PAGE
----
Answered by Jean Kenyon (onboard the Hi`ialakai) on Oct 13, 2004.
With the exception of a couple of Acropora colonies recorded from Kauai, the coral genus Acropora has only been recorded in the NWHI, between Necker and Laysan. Seven species have been recorded to date. The genus is most diverse and abundant at French Frigate Shoals, and secondly at Maro Reef. More information can be found in the following scientific publications:

Maragos et al (2004) 2000-2002 Rapid Ecological Assessment of Corals (Anthozoa) on Shallow Reefs of the Northwestern Hawaiian Islands. Part 1: Species and Distribution. Pacific Science 58 (2): 211-230

Kenyon, JC (1992) Sexual reproduction in Hawaiian Acropora. Coral Reefs 11: 37-43

Grigg, RW, J Wells, and C Wallace (1981) Acropora in Hawaii. Part 1. History of the scientific record, systematics and ecology. Pacific Science 35: 1-13.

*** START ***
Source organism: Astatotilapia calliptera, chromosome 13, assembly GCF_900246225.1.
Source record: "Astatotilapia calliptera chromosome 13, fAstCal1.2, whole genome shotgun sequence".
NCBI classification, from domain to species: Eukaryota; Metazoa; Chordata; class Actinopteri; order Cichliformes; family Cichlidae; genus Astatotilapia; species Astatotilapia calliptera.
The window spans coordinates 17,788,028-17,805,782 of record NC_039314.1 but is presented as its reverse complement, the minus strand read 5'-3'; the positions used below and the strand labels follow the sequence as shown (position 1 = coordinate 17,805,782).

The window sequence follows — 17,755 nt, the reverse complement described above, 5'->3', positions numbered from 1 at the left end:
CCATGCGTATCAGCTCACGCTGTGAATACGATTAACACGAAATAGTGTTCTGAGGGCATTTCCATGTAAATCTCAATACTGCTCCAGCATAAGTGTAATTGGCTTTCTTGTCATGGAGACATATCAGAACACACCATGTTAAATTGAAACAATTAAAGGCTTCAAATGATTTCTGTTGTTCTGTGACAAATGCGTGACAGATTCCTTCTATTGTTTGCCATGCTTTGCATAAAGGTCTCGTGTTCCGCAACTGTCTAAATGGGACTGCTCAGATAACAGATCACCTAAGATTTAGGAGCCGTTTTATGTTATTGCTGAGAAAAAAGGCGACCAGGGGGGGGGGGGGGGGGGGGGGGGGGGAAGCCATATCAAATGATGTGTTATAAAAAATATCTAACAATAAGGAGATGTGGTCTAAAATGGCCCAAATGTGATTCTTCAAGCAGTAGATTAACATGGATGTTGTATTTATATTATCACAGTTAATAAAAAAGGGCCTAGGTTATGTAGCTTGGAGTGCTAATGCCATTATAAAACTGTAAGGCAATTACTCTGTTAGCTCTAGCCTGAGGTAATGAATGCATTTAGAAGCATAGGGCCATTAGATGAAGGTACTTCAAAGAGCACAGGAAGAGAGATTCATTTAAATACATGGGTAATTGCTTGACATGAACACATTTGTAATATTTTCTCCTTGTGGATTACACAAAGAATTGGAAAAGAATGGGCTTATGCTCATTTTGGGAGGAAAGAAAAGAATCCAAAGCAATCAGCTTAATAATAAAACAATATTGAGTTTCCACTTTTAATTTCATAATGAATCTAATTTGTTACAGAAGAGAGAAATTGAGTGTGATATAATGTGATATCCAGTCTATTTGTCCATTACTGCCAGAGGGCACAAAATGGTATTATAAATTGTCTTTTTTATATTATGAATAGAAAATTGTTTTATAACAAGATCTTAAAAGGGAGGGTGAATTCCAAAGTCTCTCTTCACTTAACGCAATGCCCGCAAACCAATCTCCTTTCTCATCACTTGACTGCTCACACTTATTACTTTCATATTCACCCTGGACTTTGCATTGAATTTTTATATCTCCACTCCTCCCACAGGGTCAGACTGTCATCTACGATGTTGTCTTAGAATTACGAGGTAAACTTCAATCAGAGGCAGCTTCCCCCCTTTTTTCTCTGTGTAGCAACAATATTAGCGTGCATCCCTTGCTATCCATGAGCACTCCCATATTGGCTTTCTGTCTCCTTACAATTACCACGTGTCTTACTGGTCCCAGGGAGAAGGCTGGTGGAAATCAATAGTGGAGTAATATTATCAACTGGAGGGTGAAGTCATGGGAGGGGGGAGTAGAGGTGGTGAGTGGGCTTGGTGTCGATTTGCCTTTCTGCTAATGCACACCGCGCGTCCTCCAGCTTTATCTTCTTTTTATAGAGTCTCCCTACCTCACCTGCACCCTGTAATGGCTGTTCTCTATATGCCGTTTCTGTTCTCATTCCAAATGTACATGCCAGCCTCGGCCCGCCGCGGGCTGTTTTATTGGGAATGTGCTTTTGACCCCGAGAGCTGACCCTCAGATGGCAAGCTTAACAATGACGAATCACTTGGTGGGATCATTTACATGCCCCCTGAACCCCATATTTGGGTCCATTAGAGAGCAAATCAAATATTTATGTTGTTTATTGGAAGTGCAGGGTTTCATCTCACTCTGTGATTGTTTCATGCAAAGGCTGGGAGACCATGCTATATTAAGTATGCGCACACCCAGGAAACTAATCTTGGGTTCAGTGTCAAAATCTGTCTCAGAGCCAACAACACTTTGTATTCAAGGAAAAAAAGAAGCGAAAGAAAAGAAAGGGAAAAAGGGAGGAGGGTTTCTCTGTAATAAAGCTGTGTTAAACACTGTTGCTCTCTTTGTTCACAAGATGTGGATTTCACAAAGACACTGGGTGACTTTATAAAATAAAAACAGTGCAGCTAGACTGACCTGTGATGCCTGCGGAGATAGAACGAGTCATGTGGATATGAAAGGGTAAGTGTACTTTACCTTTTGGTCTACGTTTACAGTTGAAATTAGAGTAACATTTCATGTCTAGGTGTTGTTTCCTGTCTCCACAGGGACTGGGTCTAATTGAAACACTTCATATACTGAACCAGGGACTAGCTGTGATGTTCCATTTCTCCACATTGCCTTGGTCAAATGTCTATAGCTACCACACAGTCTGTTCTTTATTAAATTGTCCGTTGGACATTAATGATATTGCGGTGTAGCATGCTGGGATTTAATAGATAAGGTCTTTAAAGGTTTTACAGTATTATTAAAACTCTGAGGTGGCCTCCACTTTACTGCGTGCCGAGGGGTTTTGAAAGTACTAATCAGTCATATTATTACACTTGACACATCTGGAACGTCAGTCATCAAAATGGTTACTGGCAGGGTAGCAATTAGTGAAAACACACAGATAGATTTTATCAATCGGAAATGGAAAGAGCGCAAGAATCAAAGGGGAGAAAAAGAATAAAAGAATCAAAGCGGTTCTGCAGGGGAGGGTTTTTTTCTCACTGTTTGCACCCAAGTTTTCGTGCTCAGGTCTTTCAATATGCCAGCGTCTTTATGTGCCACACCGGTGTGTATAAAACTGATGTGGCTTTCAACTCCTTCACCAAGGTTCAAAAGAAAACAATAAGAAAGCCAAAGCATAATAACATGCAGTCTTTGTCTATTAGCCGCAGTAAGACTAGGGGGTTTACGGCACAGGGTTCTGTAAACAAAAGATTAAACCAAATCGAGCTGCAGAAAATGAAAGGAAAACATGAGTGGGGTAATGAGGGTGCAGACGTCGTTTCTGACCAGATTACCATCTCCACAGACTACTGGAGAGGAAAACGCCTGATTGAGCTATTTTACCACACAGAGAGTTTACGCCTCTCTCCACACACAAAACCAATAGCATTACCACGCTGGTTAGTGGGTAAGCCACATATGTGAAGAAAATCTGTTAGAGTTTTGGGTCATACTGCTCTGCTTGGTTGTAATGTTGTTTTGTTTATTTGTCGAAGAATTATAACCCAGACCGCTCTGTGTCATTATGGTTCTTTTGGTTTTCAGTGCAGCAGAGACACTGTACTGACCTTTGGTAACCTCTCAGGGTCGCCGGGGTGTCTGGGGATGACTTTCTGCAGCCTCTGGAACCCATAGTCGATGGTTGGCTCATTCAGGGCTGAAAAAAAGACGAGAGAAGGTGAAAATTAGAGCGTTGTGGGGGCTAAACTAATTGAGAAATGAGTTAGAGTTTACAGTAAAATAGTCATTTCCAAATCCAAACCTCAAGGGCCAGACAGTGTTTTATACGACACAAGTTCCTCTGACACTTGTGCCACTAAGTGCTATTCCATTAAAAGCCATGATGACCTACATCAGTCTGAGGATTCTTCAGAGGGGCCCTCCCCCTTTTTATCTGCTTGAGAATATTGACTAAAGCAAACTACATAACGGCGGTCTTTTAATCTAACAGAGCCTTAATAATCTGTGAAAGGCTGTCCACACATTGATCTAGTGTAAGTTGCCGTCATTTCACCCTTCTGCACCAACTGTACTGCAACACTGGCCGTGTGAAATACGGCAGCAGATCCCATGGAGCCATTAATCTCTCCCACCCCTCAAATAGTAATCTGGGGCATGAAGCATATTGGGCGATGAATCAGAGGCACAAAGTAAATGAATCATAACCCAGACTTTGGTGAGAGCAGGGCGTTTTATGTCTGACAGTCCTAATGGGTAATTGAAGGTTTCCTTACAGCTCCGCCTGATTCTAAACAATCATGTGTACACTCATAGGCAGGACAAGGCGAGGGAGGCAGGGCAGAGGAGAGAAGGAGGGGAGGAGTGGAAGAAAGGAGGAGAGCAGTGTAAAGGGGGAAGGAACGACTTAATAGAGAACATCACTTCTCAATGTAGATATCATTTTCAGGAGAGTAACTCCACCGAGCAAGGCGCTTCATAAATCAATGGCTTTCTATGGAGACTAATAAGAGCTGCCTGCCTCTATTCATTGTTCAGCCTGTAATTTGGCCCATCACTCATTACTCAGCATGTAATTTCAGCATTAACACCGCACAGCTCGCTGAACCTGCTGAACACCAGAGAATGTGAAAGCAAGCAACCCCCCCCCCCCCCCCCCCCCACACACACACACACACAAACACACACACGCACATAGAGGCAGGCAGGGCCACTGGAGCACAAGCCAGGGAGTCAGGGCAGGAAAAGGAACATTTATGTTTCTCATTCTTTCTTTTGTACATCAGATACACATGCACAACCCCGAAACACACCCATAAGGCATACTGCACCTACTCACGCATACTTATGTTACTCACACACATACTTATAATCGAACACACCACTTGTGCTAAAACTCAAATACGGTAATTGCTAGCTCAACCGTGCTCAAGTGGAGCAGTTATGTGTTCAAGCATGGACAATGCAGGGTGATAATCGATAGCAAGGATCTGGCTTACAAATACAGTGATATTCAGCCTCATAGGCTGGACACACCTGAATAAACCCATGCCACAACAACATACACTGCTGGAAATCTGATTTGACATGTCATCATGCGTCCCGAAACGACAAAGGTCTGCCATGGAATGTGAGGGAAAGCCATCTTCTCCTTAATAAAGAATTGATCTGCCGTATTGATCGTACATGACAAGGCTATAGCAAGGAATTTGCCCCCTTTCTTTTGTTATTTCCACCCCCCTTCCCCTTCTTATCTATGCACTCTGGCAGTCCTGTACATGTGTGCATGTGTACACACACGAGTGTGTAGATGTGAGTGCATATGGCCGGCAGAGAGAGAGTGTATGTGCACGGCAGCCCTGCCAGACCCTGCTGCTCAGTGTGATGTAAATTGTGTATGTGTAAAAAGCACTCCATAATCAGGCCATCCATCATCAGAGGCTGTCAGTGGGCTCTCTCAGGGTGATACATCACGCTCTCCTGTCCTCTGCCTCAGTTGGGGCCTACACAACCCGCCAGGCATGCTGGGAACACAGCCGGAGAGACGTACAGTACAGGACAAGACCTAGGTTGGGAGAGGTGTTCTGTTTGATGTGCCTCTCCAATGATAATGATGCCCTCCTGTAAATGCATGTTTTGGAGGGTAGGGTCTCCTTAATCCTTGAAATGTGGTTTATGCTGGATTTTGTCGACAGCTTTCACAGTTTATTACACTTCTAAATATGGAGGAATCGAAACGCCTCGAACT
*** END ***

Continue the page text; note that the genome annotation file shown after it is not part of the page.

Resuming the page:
Animals that are endemic to Kanemiloha'i

Asked by Ashley from school on May 19, 2004.
What tye of animals are endemic to Kanemiloha i?

Answered by Andy from NOAA on May 19, 2004.
About 25 percent of all marine organisms in the NWHI are endemic to the NWHI. As for animals that are only endemic to Kanemiloha`i I do not have any information on this.

Tern Island Runway

Asked by Kaidden from Kamehameha Schools-student on May 19, 2004.
What happened to the runway on Tern Island?

Answered by Andy from NOAA on May 19, 2004.
The runway is still there and still in use. This year, in 2004, the seawall that protects the runway from erosion is being re-constructed. The runway allows small supply planes to come and go and support the research station located there.

The runway was originally constructed in 1942, and dramatically increased the size of the island.

For more information on Tern Island see:

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Index map showing the location of French Frigate Shoals.

Bathymetric map of French Frigate Shoals. Click for large map.

IKONOS image of French Frigate Shoals. Click for larger image.